- Educational Programming – 34% percent of the Department’s adult population is functionally illiterate. Increasing educational attainment while incarcerated holds the promise of improved employment opportunities at better wages to help end the repetitive cycle of incarceration. Volunteers are always needed to provide tutoring and educational assistance.
- Veterans Affairs – The Indiana Department of Correction has taken significant action to support our military veterans who are incarcerated. From Veteran-specific housing units to American Legion Posts, to mentoring; there are many ways volunteers can help the Department support our veterans.
- Substance Abuse – Volunteers can assist with self-help and supportive programs such as Alcoholics Anonymous, Narcotics Anonymous and Celebrate Recovery. These are available in all IDOC Facilities.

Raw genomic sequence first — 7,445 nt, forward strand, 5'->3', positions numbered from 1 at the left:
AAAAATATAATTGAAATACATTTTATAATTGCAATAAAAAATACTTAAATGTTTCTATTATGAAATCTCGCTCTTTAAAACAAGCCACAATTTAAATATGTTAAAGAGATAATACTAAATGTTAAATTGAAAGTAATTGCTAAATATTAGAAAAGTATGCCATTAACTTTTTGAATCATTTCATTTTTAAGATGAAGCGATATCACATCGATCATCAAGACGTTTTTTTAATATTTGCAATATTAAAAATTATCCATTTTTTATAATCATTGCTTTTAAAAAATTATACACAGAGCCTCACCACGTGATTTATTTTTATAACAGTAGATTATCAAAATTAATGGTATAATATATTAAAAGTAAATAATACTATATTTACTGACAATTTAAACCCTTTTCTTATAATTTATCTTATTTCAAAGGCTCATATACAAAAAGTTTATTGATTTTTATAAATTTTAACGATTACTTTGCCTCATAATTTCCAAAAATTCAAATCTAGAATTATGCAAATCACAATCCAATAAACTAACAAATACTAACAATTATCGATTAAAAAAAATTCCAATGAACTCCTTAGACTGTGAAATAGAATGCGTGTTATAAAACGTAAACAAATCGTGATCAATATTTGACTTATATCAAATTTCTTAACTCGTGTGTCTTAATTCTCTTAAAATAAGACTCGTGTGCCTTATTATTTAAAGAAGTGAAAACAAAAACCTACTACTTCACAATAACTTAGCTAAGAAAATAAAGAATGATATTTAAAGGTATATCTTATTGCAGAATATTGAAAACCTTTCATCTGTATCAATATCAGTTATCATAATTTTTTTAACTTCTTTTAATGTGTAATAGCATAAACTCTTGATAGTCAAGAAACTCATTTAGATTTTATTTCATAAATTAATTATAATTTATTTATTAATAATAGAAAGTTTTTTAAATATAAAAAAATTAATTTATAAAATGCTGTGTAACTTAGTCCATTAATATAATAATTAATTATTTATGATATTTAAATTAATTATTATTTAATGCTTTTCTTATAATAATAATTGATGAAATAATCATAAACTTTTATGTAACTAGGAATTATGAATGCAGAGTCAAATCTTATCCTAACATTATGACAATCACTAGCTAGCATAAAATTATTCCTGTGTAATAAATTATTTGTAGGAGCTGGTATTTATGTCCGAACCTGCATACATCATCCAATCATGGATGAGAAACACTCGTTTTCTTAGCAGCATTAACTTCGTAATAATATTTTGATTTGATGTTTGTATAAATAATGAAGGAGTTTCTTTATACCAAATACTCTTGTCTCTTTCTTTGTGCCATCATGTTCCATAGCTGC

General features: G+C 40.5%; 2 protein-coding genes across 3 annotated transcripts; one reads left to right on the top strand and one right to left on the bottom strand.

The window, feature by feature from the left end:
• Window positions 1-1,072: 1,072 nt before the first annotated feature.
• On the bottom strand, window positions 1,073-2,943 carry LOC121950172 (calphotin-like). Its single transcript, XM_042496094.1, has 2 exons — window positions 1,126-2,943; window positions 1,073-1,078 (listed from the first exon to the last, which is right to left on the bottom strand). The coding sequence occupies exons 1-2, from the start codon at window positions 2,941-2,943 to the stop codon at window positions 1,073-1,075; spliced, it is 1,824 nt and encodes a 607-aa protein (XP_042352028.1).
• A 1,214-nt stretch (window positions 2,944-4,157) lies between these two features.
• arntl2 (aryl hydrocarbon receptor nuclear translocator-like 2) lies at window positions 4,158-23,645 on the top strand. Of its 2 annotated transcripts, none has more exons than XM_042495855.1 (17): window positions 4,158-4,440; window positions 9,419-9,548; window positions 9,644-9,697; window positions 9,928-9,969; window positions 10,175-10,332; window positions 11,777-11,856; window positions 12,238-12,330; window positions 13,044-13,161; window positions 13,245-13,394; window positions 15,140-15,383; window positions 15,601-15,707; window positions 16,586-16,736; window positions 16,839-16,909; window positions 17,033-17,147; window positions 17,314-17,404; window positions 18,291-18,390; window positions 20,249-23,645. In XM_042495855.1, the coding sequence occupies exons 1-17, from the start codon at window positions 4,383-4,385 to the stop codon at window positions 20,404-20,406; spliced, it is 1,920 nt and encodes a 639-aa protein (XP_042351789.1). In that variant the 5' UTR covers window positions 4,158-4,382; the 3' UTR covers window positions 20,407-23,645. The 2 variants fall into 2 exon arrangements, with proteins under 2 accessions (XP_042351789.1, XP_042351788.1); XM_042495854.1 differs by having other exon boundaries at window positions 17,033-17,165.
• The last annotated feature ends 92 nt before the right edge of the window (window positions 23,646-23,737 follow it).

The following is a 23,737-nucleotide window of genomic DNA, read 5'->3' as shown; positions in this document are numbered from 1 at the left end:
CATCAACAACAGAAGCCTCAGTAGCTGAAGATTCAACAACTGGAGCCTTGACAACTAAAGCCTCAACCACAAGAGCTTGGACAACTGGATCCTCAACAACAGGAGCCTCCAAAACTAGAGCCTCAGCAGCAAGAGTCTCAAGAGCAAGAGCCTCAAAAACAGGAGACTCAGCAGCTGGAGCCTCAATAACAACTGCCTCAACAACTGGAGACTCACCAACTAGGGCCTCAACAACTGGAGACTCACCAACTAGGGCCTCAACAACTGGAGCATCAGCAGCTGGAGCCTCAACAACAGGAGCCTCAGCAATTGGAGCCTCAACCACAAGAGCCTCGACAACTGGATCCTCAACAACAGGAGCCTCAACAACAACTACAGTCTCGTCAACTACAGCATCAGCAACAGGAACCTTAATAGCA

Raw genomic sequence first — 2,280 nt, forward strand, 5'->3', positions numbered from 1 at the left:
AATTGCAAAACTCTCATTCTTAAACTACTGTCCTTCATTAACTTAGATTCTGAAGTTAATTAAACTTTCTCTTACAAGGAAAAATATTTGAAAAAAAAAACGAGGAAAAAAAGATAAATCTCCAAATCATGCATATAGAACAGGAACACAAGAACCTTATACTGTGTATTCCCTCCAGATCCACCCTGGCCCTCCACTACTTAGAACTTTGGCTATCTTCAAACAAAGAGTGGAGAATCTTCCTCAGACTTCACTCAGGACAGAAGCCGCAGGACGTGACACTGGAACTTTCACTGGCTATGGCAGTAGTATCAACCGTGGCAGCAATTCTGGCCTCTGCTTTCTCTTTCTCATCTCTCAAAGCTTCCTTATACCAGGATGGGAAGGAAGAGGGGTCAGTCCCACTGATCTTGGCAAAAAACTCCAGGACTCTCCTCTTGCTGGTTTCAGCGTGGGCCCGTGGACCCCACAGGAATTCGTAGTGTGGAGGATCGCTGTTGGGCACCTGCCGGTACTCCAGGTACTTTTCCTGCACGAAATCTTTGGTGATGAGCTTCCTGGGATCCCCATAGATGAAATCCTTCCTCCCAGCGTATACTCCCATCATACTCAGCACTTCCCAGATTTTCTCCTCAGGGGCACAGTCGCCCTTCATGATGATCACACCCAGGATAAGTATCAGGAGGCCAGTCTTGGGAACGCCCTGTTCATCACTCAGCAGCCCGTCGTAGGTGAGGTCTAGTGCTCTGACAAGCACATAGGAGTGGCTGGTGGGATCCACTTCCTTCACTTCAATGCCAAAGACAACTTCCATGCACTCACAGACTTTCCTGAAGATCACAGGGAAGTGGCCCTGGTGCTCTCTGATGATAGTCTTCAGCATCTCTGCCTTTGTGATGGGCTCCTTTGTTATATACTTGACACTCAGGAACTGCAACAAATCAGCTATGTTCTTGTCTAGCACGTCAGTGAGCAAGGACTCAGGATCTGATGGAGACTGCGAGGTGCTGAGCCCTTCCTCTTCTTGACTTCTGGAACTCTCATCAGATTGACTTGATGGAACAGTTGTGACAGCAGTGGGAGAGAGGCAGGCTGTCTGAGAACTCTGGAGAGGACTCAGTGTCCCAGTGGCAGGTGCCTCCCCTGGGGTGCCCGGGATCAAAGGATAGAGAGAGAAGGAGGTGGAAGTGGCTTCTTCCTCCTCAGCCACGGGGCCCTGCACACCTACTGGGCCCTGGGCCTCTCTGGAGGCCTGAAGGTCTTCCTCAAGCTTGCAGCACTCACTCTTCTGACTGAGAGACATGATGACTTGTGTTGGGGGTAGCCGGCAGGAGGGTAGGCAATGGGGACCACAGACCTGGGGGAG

- Clean Lifestyles is Freedom Forever (CLIFF) is a modified Therapeutic Community designed specifically for those whose lives were impaired by methamphetamine. The program is an intensive cognitive behavioral, evidenced-based best practice counseling. Volunteers are needed to provide mentoring to offenders and facilitate the classes.
- Purposeful Living Units Serve (PLUS) is a faith and character-based community within the facility. The emphasis of this voluntary initiative focuses on strengthening spiritual moral and character development as well as life-skills. Volunteers are needed to provide mentoring to offenders and facilitate the classes.
Q. What are the requirements to apply to become a volunteer?
- At least 18 years old
- Maturity and ability to handle volunteer responsibilities
- Willingness to undergo a criminal history check
- Attend an orientation and complete annual trainings
- Complete a volunteer application in addition to state and facility required forms
- Submit to an initial and annual tuberculous screening
- Follow Department policies, procedures, rules & regulations
- Agreement to work without compensation
Q. What are the steps to apply?